I relocated to the New York area for a job in private industry.  King continued to solidify his popular base and the appeal of his new political party.  In 1974 he was elected the Territory’s second elected governor.  I was completely surprised but quickly accepted his offer to return to the Virgin Islands as the Territory’s Budget Director.

Cyril King as Governor

In assembling his new administration the Governor compiled a team of young Virgin Islanders recruited from off-island including  Peter DeZela, Auguste Rimpel Jr., Gordon Finch, E. Aracelis Francis, Roy Schneider, and Orville Kean—and teamed them with individuals having more direct experience with Territorial government management:  Leroy Quinn, Verne Hodge, Richard Upson, Gwendolyn Blake and Edgar Ross as examples

The Governor hired and allowed hiring based on competency rather than political, personal or local connection.  Agency leadership positions were not ‘rewards’ for political support.

He was self-confident, and self-assured.  The Governor respected that his managers might have deeper knowledge on a given subject matter.  His staff’s successes were not viewed as detracting from him.  He encouraged informed risk taking aware that there would be success and failures.  Both would advance his agenda.  Lessons were learned regardless of the specific outcome. For those of us long on academic preparation but short on real world experience he was a leader who allowed us to explore alternatives without concern that we would be subject to  non-constructive criticism. 

The Governor was not reticent to make his positions known but he invited discussion around the best way to achieve the desired end result  consistent with best governance practices.  Agency managers were expected to assume leadership on subject matter within our respective portfolio of responsibility.  Once opinions and suggestions were thoroughly discussed the Governor made the final decision. Management coalesced around that decision. 

He insisted we assume responsibility for decisions made and actions taken.  Errors and mistakes were to be owned and corrected.  Making mistakes did not diminish stature; failure to make the appropriate corrections did.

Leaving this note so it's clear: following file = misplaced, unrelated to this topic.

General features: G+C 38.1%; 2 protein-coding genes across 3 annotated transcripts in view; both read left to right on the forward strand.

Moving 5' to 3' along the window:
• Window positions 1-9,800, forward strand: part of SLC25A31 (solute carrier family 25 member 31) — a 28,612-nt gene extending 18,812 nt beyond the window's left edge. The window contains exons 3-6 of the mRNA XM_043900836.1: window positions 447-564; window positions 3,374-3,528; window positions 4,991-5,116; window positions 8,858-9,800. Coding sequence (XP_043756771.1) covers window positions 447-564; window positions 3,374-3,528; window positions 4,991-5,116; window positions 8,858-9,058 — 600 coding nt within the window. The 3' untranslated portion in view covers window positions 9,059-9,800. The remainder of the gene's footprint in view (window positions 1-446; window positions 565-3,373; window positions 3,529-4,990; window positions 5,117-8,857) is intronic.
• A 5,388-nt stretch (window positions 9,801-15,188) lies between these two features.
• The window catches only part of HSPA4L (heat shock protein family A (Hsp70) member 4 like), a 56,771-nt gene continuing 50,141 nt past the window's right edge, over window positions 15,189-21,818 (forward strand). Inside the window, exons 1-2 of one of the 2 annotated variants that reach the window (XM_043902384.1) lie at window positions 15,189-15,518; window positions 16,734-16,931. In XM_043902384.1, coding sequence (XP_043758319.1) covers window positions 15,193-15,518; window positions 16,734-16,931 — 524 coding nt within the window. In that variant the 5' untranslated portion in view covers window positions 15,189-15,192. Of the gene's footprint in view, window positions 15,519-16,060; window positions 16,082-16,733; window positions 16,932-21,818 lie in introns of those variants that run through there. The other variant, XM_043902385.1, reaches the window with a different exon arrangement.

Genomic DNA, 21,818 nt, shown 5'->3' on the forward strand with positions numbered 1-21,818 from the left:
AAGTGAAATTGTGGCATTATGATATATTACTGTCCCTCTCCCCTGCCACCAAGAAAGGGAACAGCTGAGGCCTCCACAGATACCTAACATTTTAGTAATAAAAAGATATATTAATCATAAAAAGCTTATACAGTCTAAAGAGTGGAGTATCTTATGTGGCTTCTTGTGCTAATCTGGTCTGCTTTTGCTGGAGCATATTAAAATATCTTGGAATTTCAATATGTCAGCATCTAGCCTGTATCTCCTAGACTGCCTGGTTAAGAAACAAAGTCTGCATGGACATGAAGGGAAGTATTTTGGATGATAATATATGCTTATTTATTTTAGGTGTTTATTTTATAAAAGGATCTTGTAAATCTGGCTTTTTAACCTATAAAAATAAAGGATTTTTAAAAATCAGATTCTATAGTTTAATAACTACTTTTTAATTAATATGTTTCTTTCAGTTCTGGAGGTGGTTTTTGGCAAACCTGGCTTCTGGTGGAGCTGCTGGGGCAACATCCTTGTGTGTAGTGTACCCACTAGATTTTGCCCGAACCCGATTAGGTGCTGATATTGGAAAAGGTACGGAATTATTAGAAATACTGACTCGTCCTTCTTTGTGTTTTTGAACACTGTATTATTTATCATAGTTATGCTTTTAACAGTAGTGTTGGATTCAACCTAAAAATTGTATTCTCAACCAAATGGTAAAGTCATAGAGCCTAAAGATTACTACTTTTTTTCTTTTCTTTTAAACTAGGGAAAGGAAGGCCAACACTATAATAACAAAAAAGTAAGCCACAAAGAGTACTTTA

His successes in dealings with the federal government were in no small part advanced by his understanding of the congressional legislative process as well as knowing or having access to those who could shape federal legislation or influenced administrative action relevant to the Territory.

The revised Organic Act of 1954, the ‘Constitution’ of the Virgin Islands, is a product of the US Congress.  Modification and changes, require congressional action.   The US Congress is effectively a shadow player in Territorial self-governance. 

In Memoriam

On April 7, 2021, the 100th birthday of Cyril King, many took the opportunity to memorialize his contribution to the development of the US Virgin Islands.  For me, this anniversary day was an opportunity to reflect on the years I spent in his company as well as the mentorship he afforded. This was not just limited to twenty-four months I worked for Governor King but also included the prologue and epilogue of those years.

I reflect on the professional time we spent together; the more personal conversations in his office, on the way to and from a theater performance, sitting on an aircraft in transit to some meeting he invited me to accompany him to, or over an evening  meal while traveling together.  I smile when I think of the detours made to purchase Italian cheesecake in Little Italy in the Canal Street area of Manhattan , which cut way-to-short the boarding time for return flights to the Virgin Islands.

To choose a single word that best describe what the Governor meant to me, the Yiddish word mensch comes to mind.  He was a mentor, friend, and role model.  He believed in my abilities  before I had sufficient experience to professionally believe in myself.  

I am grateful for those years together. I  register the measure of his continued presence in my occasional momentary hesitancy when differentiating  which of my memories of Cyril King are real versus dreamed over the intervening years.